The SERA research team--in addition to me, the team includes Carol Woody and Audrey Dorofee--believes that it is important to focus on correcting design weaknesses because they are so pervasive. MITRE's Common Weakness Enumeration (CWE) provides a community-developed view of software weaknesses. As of February 2014, design-related issues account for 40 percent of the 940 total CWEs. In addition, 76 percent of the top 25 most-dangerous CWEs are design weaknesses.

We are also focusing on design weaknesses because security is often neglected during early lifecycle activities. Addressing design weaknesses as soon as possible is especially important because these weaknesses are not corrected easily after a system has been deployed. Remediation of design weaknesses normally requires extensive changes to the system, which is costly and often proves to be impractical. As a result, software-reliant systems with design weaknesses often are allowed to operate under a high degree of residual security risk, putting their associated operational missions in jeopardy.

Our initial research suggested that applying traditional security risk-analysis methods earlier in the lifecycle will not solve the problem because those methods cannot handle the inherent complexity of modern cybersecurity attacks. Traditional methods of identifying risk focus on the simple, linear view that assumes a single threat actor exploiting a single vulnerability in a single system to cause an adverse consequence. Our experience shows that most cyber-attacks are much more complicated.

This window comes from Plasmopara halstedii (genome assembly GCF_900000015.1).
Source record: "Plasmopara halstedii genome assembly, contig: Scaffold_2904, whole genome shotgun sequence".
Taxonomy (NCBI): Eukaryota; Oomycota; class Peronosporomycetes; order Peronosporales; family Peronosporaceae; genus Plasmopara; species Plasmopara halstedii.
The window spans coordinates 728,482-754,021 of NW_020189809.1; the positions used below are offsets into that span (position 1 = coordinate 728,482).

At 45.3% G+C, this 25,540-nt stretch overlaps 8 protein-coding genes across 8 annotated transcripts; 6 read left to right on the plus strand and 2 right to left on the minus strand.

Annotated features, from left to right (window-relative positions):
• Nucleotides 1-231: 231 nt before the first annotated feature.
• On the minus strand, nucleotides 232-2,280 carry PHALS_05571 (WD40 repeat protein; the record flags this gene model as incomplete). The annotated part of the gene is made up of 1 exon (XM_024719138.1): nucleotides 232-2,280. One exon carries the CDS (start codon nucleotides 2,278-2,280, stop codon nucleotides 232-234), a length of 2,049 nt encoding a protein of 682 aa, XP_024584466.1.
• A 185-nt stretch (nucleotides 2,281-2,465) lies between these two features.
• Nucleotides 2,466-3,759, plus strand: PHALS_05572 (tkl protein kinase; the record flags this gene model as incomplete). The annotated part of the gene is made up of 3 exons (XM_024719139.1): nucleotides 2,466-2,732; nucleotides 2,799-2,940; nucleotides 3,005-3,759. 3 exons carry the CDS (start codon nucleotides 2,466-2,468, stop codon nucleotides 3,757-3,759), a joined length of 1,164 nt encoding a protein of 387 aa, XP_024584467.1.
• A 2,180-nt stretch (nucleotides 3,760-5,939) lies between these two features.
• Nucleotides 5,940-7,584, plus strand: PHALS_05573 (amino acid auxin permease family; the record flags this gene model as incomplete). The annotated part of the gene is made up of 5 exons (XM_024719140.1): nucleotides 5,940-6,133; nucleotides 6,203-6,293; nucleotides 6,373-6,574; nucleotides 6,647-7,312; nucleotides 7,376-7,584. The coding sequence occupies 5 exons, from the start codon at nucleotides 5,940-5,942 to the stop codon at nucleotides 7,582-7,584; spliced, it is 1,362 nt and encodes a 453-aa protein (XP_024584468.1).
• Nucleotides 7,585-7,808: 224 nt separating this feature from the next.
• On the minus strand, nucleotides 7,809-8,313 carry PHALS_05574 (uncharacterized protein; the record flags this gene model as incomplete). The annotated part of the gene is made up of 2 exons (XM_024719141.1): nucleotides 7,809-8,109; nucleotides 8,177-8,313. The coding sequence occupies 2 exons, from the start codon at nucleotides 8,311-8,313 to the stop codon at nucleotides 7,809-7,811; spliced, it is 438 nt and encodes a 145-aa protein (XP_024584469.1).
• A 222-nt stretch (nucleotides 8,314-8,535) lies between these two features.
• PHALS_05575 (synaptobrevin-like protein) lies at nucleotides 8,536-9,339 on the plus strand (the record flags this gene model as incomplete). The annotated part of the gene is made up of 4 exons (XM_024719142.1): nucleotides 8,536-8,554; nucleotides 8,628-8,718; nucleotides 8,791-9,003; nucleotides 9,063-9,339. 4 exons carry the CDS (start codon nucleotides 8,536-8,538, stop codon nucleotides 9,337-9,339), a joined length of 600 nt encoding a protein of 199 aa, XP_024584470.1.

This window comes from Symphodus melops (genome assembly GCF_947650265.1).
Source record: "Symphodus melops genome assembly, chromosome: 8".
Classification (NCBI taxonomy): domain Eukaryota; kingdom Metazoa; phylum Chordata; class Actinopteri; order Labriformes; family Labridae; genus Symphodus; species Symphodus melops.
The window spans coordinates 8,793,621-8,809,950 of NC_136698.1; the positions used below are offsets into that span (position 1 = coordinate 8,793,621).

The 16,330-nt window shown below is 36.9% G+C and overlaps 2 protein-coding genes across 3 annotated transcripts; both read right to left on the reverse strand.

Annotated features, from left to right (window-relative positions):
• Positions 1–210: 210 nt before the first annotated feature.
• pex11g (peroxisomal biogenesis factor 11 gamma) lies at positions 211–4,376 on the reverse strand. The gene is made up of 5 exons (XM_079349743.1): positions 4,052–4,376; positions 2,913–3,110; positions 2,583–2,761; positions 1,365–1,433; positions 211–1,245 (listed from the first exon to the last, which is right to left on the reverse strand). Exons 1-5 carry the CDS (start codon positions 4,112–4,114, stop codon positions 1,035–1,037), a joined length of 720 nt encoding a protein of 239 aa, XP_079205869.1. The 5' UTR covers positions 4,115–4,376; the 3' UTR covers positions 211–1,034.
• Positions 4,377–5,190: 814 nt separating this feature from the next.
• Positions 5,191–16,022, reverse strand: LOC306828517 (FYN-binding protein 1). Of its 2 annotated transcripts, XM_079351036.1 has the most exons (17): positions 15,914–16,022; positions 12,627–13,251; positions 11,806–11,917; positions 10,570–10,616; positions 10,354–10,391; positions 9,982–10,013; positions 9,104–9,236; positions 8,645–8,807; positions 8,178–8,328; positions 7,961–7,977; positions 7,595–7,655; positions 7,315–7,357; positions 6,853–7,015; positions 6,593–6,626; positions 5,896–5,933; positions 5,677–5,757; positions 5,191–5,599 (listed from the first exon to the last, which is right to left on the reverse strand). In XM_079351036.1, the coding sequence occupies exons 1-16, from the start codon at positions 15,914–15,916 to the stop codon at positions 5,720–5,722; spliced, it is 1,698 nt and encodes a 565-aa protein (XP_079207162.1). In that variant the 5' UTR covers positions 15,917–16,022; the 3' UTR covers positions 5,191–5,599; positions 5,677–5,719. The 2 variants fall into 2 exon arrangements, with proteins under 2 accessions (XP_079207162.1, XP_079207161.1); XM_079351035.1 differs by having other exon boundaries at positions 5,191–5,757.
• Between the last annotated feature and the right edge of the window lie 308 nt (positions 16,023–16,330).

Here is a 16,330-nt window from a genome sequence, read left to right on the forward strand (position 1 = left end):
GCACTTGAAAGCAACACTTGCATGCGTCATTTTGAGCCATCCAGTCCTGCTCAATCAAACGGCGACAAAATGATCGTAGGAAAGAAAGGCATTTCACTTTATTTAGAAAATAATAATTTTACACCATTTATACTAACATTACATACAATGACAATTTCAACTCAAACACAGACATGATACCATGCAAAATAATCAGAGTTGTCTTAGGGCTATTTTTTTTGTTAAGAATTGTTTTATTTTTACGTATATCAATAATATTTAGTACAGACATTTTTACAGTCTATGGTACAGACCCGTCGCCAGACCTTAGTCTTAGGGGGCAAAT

For example, consider the Target breach of late 2013. This attack was not the result of a single vulnerability that allowed the criminals to access tens of millions of credit cards and personal information including names, addresses, and other personally identifiable information. The cybercriminals instead targeted a subcontractor in the Pittsburgh area and exploited its infrastructure to gain trusted access into the Target infrastructure. From the initial entry point, they were able to exploit vulnerabilities in multiple systems in Target's infrastructure to access the data that they wanted. Ultimately, this attack included multiple systems across two organizations.